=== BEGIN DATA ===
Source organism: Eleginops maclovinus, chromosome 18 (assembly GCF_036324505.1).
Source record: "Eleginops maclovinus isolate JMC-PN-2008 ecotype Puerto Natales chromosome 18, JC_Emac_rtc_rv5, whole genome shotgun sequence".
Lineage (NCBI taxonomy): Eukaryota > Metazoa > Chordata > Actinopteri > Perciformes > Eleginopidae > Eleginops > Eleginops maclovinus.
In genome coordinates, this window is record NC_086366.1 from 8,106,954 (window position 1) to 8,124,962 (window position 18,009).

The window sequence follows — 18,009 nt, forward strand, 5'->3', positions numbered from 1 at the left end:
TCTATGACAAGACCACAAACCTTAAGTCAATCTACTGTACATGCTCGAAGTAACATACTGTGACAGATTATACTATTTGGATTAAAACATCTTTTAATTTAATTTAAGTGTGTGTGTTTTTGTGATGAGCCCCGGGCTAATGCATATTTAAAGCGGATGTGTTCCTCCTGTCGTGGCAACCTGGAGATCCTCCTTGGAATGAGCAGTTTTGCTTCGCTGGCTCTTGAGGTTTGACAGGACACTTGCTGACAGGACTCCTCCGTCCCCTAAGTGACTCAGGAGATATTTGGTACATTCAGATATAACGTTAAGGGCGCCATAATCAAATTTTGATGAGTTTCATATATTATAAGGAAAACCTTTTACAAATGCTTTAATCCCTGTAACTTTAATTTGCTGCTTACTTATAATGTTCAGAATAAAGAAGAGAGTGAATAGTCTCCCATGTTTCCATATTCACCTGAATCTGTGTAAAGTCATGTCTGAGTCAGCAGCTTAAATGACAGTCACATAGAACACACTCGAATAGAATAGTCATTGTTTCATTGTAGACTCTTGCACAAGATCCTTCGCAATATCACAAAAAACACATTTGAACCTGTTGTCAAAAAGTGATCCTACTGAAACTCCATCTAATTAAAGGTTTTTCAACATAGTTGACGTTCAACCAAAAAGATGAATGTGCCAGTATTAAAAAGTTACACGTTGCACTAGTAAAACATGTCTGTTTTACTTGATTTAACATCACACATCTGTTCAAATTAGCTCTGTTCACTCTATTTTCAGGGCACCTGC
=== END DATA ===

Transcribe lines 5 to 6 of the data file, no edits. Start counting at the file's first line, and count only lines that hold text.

The window sequence follows — 18,009 nt, forward strand, 5'->3', positions numbered from 1 at the left end:
TCTATGACAAGACCACAAACCTTAAGTCAATCTACTGTACATGCTCGAAGTAACATACTGTGACAGATTATACTATTTGGATTAAAACATCTTTTAATTTAATTTAAGTGTGTGTGTTTTTGTGATGAGCCCCGGGCTAATGCATATTTAAAGCGGATGTGTTCCTCCTGTCGTGGCAACCTGGAGATCCTCCTTGGAATGAGCAGTTTTGCTTCGCTGGCTCTTGAGGTTTGACAGGACACTTGCTGACAGGACTCCTCCGTCCCCTAAGTGACTCAGGAGATATTTGGTACATTCAGATATAACGTTAAGGGCGCCATAATCAAATTTTGATGAGTTTCATATATTATAAGGAAAACCTTTTACAAATGCTTTAATCCCTGTAACTTTAATTTGCTGCTTACTTATAATGTTCAGAATAAAGAAGAGAGTGAATAGTCTCCCATGTTTCCATATTCACCTGAATCTGTGTAAAGTCATGTCTGAGTCAGCAGCTTAAATGACAGTCACATAGAACACACTCGAATAGAATAGTCATTGTTTCATTGTAGACTCTTGCACAAGATCCTTCGCAATATCACAAAAAACACATTTGAACCTGTTGTCAAAAAGTGATCCTACTGAAACTCCATCTAATTAAAGGTTTTTCAACATAGTTGACGTTCAACCAAAAAGATGAATGTGCCAGTATTAAAAAGTTACACGTTGCACTAGTAAAACATGTCTGTTTTACTTGATTTAACATCACACATCTGTTCAAATTAGCTCTGTTCACTCTATTTTCAGGGCACCTGC